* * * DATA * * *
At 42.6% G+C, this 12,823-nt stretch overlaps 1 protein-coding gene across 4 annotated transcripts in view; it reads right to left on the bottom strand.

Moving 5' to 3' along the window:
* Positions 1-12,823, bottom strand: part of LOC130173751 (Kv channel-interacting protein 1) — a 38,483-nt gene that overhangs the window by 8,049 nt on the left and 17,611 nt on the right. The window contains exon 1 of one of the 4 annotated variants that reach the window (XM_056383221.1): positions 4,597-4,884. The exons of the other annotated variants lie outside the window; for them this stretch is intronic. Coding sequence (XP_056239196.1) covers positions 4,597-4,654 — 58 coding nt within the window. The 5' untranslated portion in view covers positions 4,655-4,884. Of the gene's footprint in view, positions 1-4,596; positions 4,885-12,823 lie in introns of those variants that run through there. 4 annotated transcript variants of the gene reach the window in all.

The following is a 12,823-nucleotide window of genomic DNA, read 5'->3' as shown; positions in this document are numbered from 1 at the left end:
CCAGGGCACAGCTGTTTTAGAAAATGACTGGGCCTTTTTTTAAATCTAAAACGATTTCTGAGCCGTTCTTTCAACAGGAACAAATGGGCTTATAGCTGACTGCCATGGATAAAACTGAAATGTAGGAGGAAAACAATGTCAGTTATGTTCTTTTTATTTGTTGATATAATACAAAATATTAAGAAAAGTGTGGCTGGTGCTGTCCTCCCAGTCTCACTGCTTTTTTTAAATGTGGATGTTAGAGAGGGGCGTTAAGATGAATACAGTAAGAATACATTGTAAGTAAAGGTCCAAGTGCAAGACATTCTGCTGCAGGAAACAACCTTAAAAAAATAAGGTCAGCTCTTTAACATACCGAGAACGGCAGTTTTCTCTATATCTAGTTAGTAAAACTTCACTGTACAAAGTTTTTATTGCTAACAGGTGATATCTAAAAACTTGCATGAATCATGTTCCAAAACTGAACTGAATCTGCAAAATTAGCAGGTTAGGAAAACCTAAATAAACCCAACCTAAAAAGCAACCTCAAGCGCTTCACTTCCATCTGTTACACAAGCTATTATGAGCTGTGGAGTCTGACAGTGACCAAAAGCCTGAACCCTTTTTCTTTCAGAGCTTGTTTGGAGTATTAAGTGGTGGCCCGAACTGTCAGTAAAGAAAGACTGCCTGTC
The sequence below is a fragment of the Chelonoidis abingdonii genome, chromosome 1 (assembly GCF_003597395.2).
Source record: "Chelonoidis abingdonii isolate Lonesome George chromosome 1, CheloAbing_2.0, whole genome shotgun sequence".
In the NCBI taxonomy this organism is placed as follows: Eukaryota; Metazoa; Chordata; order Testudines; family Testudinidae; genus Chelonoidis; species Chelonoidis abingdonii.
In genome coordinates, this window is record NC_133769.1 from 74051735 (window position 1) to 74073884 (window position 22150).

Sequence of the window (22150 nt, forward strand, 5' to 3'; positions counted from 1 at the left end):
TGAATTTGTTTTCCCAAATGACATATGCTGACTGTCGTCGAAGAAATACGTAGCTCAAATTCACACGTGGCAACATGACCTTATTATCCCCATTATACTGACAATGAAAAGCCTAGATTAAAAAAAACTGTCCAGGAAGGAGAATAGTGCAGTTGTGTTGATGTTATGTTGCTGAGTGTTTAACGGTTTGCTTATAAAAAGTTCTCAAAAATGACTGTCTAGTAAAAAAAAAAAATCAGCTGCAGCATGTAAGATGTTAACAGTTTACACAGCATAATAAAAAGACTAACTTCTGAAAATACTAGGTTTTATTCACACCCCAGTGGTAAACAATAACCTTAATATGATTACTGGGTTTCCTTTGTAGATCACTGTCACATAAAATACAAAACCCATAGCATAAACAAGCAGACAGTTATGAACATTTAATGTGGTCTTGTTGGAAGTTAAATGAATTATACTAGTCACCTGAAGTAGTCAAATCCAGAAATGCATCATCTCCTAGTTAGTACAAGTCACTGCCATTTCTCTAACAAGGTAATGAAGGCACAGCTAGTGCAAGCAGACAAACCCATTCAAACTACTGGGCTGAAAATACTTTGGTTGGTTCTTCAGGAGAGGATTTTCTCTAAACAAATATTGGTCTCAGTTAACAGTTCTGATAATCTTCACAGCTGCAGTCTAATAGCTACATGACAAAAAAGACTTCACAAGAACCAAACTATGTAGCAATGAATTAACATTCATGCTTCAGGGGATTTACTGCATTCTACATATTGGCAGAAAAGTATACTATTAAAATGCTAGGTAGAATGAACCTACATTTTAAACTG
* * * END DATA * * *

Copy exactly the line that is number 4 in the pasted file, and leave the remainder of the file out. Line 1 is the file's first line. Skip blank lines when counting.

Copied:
The following is a 12,823-nucleotide window of genomic DNA, read 5'->3' as shown; positions in this document are numbered from 1 at the left end: